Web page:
The sixth time’s a charm for Socorro mayor

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In 1990, Dr. Ravi Bhasker was a fresh-faced 43-year-old general practice doctor, running in his first ever mayoral race. He won with a comfortable margin over four other candidates, including one former mayor and one acting mayor.

 

 

Now, with 20 years under his belt, Bhasker has already served more back-to-back terms as mayor than any mayor in Socorro’s history. When Bhasker completes his sixth term and 24th consecutive year, he will have been in office longer than any other mayor in Socorro’s history. Only Holm Bursum II, who served from 1948-1958 and again from 1960-1972, has served more years.

“I think the mayors before me were a lot more imposing figures,” Bhasker said, the evening before his re-election to a sixth term. “They were bigger than life. I don’t feel like that.”

In the early days of Bhasker’s career, politics had a more partisan flavor.

“People use to run on tickets,” Bhasker said, referring to campaigns in 1990 and 1994, when opponents chose candidates for city council as their “running mates,” calling themselves the Better Government Party in one election and the Unity Party in another. “There was more of a system of patronage. Now everyone runs as individuals.”

In 1998, Bhasker ran for re-election against a field of six other candidates. In recent years fewer and fewer people have wanted to take on his record of sound fiscal management and steady progress in improving Socorro’s infrastructure.

“When I came into office, the city had $250,000 to $500,000 in the bank, and it was a question of how to make the next payroll,” Bhasker said. “We have $5 million in the bank now. We’ve brought the city almost 100 percent in compliance with the newer things a city should have, like a sewer plant and a garbage system with semi-automated equipment. We have new wells. We have better facilities and upgraded equipment. We’ve surfaced 36 miles of road at one time or another. We’ve kept the payroll and budget in balance.”

Bhasker says he’s done well on what he calls the “bread and butter issues,” including increasing retirement and medical benefits for all city workers.

“We have a great staff that does the day-to-day work, there’s no question that we have terrific employees at al levels,” he said. “One of the reasons for our success, we’ve always looked out for the employees, and that’s really important.”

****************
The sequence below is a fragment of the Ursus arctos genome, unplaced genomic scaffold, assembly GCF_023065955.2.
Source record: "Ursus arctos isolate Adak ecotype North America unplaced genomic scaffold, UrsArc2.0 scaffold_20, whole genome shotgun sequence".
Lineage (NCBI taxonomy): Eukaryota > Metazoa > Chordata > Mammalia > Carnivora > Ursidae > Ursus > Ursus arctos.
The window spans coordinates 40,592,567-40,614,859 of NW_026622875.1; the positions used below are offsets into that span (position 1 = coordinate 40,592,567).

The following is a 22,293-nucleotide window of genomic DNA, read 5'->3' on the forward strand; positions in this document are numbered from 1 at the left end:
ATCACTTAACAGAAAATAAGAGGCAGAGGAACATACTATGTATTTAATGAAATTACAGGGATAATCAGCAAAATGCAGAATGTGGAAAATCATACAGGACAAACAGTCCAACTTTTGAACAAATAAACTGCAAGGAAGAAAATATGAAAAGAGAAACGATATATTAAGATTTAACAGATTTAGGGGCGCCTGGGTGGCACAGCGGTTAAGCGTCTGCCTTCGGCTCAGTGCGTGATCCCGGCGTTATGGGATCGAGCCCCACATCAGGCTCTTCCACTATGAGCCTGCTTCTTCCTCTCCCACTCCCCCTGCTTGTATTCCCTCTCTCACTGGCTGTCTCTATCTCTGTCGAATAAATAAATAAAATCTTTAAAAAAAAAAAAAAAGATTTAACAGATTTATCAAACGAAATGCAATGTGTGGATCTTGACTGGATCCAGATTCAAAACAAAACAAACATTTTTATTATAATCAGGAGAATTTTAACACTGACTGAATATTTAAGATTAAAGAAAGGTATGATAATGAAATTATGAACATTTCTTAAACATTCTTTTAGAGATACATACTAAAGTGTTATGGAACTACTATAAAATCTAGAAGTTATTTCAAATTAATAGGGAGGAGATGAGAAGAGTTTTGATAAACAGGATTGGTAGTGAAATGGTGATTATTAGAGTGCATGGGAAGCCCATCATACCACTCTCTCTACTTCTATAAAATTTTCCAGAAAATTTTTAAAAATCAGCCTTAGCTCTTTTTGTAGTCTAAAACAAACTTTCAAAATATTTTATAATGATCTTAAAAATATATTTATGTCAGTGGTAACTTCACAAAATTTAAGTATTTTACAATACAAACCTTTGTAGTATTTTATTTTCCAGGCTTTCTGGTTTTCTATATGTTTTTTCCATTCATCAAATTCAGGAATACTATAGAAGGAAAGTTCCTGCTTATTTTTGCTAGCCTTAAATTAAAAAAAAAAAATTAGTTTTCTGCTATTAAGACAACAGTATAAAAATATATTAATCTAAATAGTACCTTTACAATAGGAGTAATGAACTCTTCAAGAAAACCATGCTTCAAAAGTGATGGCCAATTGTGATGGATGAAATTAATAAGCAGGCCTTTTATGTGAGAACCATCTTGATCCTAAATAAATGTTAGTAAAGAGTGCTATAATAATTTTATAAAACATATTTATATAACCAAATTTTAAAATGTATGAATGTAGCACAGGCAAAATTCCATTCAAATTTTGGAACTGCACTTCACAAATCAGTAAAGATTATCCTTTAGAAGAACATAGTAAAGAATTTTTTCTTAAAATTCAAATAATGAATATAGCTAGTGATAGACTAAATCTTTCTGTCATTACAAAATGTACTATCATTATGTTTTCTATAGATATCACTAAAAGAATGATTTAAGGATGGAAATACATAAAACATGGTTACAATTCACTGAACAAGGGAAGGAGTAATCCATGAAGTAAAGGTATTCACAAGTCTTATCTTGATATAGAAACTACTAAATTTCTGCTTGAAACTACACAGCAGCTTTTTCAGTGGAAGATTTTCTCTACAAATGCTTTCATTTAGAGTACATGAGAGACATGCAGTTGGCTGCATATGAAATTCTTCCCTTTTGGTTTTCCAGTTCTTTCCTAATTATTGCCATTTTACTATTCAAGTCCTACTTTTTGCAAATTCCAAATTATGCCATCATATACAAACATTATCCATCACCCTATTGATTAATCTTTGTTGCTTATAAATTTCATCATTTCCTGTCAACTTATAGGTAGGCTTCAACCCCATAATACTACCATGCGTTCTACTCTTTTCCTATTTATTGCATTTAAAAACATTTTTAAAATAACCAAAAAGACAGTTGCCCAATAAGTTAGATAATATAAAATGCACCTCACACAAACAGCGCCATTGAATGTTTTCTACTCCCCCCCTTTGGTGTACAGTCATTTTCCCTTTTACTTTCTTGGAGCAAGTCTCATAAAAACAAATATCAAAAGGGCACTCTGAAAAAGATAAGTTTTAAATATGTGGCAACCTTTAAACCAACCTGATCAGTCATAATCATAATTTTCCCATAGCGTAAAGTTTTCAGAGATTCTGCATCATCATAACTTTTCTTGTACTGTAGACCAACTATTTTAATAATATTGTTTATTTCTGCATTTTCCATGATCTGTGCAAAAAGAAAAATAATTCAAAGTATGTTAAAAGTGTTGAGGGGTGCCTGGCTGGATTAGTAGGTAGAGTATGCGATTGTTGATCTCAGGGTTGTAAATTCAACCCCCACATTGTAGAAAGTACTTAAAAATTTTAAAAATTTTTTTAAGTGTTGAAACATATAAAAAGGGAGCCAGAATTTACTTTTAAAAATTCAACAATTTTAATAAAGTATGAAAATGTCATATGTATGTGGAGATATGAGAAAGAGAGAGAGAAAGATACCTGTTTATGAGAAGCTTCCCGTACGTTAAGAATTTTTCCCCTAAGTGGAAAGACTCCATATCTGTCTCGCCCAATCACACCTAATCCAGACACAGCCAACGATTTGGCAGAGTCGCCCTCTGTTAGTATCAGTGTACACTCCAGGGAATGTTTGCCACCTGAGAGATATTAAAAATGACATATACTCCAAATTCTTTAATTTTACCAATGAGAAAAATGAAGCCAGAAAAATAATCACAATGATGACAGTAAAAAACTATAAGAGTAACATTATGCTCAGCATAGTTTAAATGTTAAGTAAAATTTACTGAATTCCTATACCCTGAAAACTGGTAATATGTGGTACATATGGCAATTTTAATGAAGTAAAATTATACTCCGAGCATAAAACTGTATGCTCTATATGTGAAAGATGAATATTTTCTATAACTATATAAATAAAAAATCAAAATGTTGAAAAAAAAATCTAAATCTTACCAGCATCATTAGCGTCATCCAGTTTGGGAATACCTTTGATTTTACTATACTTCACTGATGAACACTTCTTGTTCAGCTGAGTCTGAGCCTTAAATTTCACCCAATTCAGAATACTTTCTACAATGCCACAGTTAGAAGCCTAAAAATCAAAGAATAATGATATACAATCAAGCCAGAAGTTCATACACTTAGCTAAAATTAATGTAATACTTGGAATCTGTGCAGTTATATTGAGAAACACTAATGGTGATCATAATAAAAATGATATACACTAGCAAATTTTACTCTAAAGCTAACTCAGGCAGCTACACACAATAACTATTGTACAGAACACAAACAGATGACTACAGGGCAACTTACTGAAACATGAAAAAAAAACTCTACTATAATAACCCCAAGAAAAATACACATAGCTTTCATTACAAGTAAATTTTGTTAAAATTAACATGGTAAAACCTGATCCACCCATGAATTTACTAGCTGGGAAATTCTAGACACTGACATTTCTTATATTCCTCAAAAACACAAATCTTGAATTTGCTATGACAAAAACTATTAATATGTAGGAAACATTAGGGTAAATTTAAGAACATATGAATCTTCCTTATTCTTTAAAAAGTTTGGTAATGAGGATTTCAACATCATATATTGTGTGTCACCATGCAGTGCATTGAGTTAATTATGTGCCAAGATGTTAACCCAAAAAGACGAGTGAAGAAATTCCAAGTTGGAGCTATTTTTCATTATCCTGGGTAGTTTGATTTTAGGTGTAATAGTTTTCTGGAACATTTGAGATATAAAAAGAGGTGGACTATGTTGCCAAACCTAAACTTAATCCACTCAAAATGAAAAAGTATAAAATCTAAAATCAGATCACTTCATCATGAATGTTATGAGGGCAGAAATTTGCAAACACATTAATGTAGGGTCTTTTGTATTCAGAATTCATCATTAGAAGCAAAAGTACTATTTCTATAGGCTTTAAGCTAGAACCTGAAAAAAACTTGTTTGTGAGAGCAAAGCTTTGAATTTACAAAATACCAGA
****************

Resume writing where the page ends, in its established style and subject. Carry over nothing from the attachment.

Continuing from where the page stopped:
When asked what his best and worst moments were in the past 20 years, Bhasker shrugged.

“In my mayorship of 20 years, there’s been all the drama of any small town — actually, any politics,” Bhasker said. “I’ve had the same ups and downs, highs and lows, as any mayor has.” One of the lows has to have been a few years ago, when city hall starting receiving anonymous threatening letters.

“There weren’t just a few, we have a whole file of them, and they didn’t attack just me, they also attacked city councilors personally,” Bhasker said.

When the letters started to become more aggressive, the city opened an investigation.

“A profiler looked at them and compared the unsigned letters with some signed letters we had,” said Bhasker. “Since then, we’ve only received two or three.”

If Bhasker has had a few detractors along the way, he’s also had solid popular support, winning every election with a very comfortable majority. Still, one thing you won’t see in Socorro is a public building or even a park bench with the Bhasker name on it.

“Actually, that’s a pet peeve of mine, when things are named after people, if it’s the public’s money that went into it,’ Bhasker said. If Bhasker stays in office and is elected for a seventh term, he’ll be in the running for longest-serving mayor in the entire state of New Mexico. The record holder is Louis Huning, who retired as mayor of Los Lunas in 2009, after serving 27 years; and Artesia mayor Ernest Thompson, who served 26 years, from 1972 to 1998.

Will Bhasker go after that record? He says it’s unlikely, but he doesn’t completely rule it out.

“We’ll have to see,” said Bhasker. “I’m 63 years old. When this term ends I’ll be 67. I might want to retire.”

 


Contact Suzanne Barteau